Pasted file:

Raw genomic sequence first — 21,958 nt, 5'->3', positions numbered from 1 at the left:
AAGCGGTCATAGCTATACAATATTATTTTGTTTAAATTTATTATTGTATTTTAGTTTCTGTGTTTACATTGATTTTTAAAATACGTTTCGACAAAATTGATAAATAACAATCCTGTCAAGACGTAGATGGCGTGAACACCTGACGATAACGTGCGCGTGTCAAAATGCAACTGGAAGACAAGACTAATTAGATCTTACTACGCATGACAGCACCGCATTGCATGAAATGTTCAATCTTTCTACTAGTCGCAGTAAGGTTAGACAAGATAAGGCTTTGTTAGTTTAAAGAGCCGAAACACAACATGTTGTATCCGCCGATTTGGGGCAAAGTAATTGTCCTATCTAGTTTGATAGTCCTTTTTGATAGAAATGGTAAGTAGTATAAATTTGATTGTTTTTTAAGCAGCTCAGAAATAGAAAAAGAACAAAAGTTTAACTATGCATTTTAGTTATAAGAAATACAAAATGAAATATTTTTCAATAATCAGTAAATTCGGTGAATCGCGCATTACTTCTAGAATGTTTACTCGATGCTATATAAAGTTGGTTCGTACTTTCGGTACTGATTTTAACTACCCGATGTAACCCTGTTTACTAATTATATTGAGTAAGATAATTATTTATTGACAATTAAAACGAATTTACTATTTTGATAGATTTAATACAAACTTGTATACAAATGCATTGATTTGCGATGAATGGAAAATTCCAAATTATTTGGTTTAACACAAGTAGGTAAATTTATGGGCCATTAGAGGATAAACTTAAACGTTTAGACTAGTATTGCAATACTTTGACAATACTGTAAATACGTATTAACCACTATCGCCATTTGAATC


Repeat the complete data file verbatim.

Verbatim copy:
Raw genomic sequence first — 21,958 nt, 5'->3', positions numbered from 1 at the left:
AAGCGGTCATAGCTATACAATATTATTTTGTTTAAATTTATTATTGTATTTTAGTTTCTGTGTTTACATTGATTTTTAAAATACGTTTCGACAAAATTGATAAATAACAATCCTGTCAAGACGTAGATGGCGTGAACACCTGACGATAACGTGCGCGTGTCAAAATGCAACTGGAAGACAAGACTAATTAGATCTTACTACGCATGACAGCACCGCATTGCATGAAATGTTCAATCTTTCTACTAGTCGCAGTAAGGTTAGACAAGATAAGGCTTTGTTAGTTTAAAGAGCCGAAACACAACATGTTGTATCCGCCGATTTGGGGCAAAGTAATTGTCCTATCTAGTTTGATAGTCCTTTTTGATAGAAATGGTAAGTAGTATAAATTTGATTGTTTTTTAAGCAGCTCAGAAATAGAAAAAGAACAAAAGTTTAACTATGCATTTTAGTTATAAGAAATACAAAATGAAATATTTTTCAATAATCAGTAAATTCGGTGAATCGCGCATTACTTCTAGAATGTTTACTCGATGCTATATAAAGTTGGTTCGTACTTTCGGTACTGATTTTAACTACCCGATGTAACCCTGTTTACTAATTATATTGAGTAAGATAATTATTTATTGACAATTAAAACGAATTTACTATTTTGATAGATTTAATACAAACTTGTATACAAATGCATTGATTTGCGATGAATGGAAAATTCCAAATTATTTGGTTTAACACAAGTAGGTAAATTTATGGGCCATTAGAGGATAAACTTAAACGTTTAGACTAGTATTGCAATACTTTGACAATACTGTAAATACGTATTAACCACTATCGCCATTTGAATC